Mildred, 17, was second in 1:59.33 with Max Litchfield third in 1:59.62.

Guy, who is coached by Dave McNulty at the National Centre Bath, said:

“It was a great swim and I’m really happy with the time. It just shows that what we’ve been doing in Bath over the past 10 weeks has been working.

“I’ve been doing a massive, consistent block of work, and that’s starting to come together now, grinding, day in and day out, it’s just nice to see that everything is coming together.

“We’re a few weeks out from Olympic trials, I’m really happy with things and it’s a positive sign.

“It’s just nice to be back racing again and in an Olympic-sized pool. Wearing masks on poolside, following the strict COVID procedures and warming up in different slots, it’s the same for everyone but trying to adjust to it can be quite tricky, and I think that’s where I went wrong on day one – but you have to live and learn. It’s a privilege for us to be back in the water and racing again.”

Renshaw, who tied the British record of 2:22.08 in the 200br on Friday, came from second at halfway to claim the two-length crown.

Commonwealth 50br champion Sarah Vasey reached halfway in 31.50, 0.36 ahead of Renshaw who then ate into the deficit to touch in 1:07.38.

Vasey was second in 1:07.76 with Imogen Clark third in 1:07.83.

Wattel And Dean Sprint To Victory

Wattel underlined her sprinting expertise and consistency by adding the 50 fly to the 50 free title she claimed on the opening night.

The Frenchwoman stopped the clock at 25.51 – just 0.01 outside her PB that guided her to fifth at the 2019 worlds.

Louise Hansson of Sweden was second in 26.05 with Harriet Jones the first Briton home in a Welsh record of 26.34 to get third.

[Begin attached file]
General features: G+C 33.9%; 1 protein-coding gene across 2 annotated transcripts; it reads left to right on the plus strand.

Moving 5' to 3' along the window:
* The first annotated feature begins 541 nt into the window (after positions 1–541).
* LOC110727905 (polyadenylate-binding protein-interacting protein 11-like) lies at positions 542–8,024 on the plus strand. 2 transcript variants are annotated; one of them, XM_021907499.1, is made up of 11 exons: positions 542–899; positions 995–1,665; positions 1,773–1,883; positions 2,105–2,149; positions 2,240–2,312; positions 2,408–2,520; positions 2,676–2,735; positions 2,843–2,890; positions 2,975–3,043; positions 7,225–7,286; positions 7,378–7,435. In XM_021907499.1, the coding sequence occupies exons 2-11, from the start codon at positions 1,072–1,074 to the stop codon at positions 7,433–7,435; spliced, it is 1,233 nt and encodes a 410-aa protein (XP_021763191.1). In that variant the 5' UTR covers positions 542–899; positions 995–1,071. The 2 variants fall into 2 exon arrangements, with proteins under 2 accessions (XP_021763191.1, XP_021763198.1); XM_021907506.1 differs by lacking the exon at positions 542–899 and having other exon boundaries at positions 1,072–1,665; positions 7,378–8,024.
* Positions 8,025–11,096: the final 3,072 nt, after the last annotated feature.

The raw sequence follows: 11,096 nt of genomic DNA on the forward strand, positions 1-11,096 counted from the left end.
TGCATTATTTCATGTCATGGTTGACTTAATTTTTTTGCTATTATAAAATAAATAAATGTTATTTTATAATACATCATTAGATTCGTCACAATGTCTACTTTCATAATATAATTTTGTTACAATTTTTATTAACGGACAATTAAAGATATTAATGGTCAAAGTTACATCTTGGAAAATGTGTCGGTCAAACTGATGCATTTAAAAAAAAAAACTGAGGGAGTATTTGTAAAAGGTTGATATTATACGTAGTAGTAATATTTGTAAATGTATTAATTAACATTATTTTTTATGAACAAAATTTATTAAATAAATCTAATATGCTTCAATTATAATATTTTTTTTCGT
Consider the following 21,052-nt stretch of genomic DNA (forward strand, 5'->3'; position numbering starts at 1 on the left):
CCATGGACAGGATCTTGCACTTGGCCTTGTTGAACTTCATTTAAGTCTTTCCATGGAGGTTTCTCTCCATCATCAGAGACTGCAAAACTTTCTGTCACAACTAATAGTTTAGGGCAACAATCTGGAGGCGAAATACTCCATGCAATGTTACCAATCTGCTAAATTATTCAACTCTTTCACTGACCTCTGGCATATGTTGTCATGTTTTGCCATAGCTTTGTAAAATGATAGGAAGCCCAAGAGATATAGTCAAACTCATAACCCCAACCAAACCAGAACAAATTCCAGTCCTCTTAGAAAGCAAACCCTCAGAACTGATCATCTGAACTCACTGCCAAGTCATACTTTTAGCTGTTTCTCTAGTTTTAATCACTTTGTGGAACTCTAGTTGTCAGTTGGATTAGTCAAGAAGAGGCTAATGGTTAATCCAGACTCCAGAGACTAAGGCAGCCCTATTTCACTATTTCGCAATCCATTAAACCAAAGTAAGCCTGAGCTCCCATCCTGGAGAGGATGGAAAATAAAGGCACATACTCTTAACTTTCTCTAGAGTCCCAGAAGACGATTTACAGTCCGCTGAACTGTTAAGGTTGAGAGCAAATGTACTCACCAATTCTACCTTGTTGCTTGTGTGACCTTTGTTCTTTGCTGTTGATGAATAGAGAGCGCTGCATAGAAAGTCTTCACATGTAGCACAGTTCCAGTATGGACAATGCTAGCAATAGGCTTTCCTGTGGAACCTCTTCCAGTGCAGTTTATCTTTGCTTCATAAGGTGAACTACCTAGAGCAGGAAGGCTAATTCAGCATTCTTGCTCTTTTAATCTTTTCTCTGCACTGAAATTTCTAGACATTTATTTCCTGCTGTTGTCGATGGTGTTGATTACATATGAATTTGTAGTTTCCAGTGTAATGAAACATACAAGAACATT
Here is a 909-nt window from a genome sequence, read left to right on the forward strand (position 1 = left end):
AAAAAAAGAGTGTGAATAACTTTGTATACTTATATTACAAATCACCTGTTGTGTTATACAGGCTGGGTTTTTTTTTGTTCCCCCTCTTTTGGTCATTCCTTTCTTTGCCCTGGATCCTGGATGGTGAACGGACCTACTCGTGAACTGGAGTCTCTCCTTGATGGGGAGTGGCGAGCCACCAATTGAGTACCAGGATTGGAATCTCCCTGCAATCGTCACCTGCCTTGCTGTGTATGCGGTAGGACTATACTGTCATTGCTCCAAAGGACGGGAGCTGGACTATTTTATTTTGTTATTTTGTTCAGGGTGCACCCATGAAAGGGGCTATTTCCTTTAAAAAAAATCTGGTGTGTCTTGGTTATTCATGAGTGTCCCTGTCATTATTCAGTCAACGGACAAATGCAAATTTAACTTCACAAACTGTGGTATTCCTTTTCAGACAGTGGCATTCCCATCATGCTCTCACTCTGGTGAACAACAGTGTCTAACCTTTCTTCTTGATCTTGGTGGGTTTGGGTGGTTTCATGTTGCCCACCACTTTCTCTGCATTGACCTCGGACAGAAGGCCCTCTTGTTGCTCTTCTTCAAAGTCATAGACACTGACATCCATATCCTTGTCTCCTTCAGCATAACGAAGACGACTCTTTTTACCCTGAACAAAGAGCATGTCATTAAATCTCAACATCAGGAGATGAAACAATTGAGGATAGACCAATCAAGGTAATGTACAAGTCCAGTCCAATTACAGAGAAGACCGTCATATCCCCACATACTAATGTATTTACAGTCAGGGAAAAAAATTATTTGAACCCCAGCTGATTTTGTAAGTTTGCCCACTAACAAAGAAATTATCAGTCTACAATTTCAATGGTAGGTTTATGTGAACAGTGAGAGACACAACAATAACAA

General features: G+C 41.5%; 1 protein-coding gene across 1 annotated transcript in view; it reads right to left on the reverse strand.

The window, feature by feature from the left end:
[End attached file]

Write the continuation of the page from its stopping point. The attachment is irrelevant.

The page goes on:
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Marie Wattel: Photo Courtesy: Mike Lewis / ISL

Dean led all the way to take the 100 free in 49.65 leading home 18-year-old Richards (49.85) and Whittle, the 16-year-old who went sub-50 for the second time in a day in 49.97.

Lily Booker won the women’s 400IM in a PB of 4:44.73 – the only woman to break 4:50 in a final that featured four swimmers.

Andreas Vazaios held off a fast-finishing Joe Litchfield for victory in the 200IM in 2:01.54 to the Briton’s 2:01.63.

Luke Greenbank was third in 2:02.69.

Georgia Davies won the 100 back in 1:01.96 ahead of Honey Osrin, who turns 18 later this month and touched in 1:02.18.

Jonathon Adam headed a field of three  to win the 50 back in 26.30

In the para-swimming programme, Catchpole won the multi-classification 50 back in 28.94, a day after lowering the British S14 50fr record.

Catchpole also won the 200IM in 2:19.24 and the 100 free in 54.78.

Hannah Russell, the S12 world record holder, won the MC 100 back in 1:10.49 and Ellie Robinson earned the 50 fly title in 37.06.

Louise Fiddes won the 100br in 1:17.06 with Lyndon Longhorne taking the 50br in 1:06.10.

 


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1 comment

  1. avatar
    Graham Wardell

    The time by Harriet Jones in the 50m fly is a new Welsh national record